Ways to Get Involved

You can  support your national wildlife refuges by joining organizations such as the National Wildlife Refuge Association that actively supports and advocates for the National Wildlife Refuge System. Volunteer opportunities can also be found at volunteer.gov.  


Discover for yourself what tens of thousands of volunteers have learned: Volunteering for the U.S. Fish and Wildlife Service is fun and rewarding in many ways. Master new skills. Meet new friends. Enjoy a sense of accomplishment from doing your part to further wildlife conservation for the pleasure of generations to follow. Check out our station's latest volunteer opportunities on volunteer.gov. 

Our Partners

Management on Rose Atoll would not be possible without the help of:

  • American Samoa Department of Marine and Wildlife Resources to conduct bird, habitat and algae surveys, control coconuts, and help to remove shipwrecks. 
  • American Samoa Historic Preservation Office to conduct archaeological surveys.
  • U.S. Geological Survey to perform surveys for insects and control introduced ants.
  • NOAA National Marine Fisheries Service to tag turtles to monitor them via satellite and conduct coral and fish surveys to monitor the health of the reef.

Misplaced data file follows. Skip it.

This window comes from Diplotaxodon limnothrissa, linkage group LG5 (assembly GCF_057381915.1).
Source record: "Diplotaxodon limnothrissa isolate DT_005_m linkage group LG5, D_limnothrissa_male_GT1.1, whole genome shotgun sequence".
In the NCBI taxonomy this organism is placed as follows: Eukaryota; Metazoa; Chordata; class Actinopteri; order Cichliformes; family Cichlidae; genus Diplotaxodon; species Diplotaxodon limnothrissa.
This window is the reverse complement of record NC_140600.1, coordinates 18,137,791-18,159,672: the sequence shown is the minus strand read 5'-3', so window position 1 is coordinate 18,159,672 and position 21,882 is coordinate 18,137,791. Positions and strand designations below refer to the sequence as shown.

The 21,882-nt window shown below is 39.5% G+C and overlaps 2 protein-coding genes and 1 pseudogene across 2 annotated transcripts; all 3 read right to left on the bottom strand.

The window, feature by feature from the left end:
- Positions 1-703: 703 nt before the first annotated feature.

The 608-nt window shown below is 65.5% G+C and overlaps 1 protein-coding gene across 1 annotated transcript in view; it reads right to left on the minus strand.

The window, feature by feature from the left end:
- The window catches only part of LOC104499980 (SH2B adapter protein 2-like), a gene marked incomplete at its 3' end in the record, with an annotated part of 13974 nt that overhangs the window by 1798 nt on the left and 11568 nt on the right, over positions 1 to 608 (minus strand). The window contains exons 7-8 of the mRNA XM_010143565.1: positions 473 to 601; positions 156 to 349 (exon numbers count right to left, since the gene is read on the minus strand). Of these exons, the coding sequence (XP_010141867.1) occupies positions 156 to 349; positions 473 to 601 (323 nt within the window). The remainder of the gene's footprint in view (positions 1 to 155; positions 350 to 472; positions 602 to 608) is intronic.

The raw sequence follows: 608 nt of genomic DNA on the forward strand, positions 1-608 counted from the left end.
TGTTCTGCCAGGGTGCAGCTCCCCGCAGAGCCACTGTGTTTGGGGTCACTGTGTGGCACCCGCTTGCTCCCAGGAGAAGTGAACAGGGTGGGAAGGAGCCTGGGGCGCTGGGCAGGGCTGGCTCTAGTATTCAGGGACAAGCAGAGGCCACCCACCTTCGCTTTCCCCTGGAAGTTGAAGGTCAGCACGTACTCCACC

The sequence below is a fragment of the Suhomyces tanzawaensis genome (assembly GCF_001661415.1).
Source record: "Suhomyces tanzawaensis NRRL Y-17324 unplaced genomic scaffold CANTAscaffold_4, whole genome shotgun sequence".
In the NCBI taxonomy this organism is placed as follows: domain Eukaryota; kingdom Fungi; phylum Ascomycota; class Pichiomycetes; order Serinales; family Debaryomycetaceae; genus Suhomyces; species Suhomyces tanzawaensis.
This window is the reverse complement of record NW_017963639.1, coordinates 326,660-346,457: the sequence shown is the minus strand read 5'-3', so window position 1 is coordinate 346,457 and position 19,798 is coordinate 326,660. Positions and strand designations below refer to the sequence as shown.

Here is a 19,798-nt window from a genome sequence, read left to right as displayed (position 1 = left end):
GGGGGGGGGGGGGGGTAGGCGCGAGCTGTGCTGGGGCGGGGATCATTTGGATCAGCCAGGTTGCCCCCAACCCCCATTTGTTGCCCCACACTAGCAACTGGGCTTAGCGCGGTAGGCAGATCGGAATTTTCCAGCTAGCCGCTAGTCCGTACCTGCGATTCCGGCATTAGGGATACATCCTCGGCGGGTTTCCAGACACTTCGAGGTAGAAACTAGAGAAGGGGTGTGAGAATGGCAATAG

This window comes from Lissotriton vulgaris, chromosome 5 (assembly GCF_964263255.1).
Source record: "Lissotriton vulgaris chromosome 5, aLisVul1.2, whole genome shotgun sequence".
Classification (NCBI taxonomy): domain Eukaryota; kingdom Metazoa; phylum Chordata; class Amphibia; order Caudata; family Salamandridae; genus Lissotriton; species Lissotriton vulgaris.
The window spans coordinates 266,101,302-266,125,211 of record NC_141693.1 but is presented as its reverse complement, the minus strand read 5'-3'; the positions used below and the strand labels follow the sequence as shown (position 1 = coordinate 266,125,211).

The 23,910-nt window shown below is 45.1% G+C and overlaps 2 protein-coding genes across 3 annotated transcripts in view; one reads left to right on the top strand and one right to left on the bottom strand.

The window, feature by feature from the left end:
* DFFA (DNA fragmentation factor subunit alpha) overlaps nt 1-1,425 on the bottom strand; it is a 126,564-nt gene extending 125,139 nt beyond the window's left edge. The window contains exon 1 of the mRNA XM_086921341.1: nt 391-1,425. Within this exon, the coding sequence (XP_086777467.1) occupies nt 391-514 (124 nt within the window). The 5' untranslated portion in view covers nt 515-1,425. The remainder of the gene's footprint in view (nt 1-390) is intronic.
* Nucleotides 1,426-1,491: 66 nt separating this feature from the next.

• National Park Service to help perform coral surveys, monitor the hermit crabs, control coconuts and help preserve pisonia trees. 
  • American Samoa Community College to conduct surveys of ants and other arthropods.
  • American Samoa Department of Commerce, Department of Marine and Wildlife Resources, and the National Marine Sanctuary of American Samoa to be co-members of the Intergovernmental Committee (ICG).

The National Wildlife Refuge System is committed to building partnership which encourage conservation and preservation of our natural and cultural resources. Scientifically-informed and technologically-based stewardship of our public lands, waters, wildlife and special places must be collaborative efforts if conservation efforts are to succeed.

Most access for refuge staff to Rose has only been possible through the cooperation and participation with partner agencies such as NOAA and the U.S. Coast Guard. 

Rose Atoll’s remoteness compels a growing list of partners and cooperators to be kept informed of and included in planning and management activities at Rose. Activities that staff and partner agencies/organizations share include: 

  • expedition planning 
  • collaborative research projects 
  • protection of trust resources 

Many research interests are shared between service and NOAA scientists, and collaborative research projects have been conducted in the past. Additionally, NOAA and the service share trust resource responsibilities for marine turtles.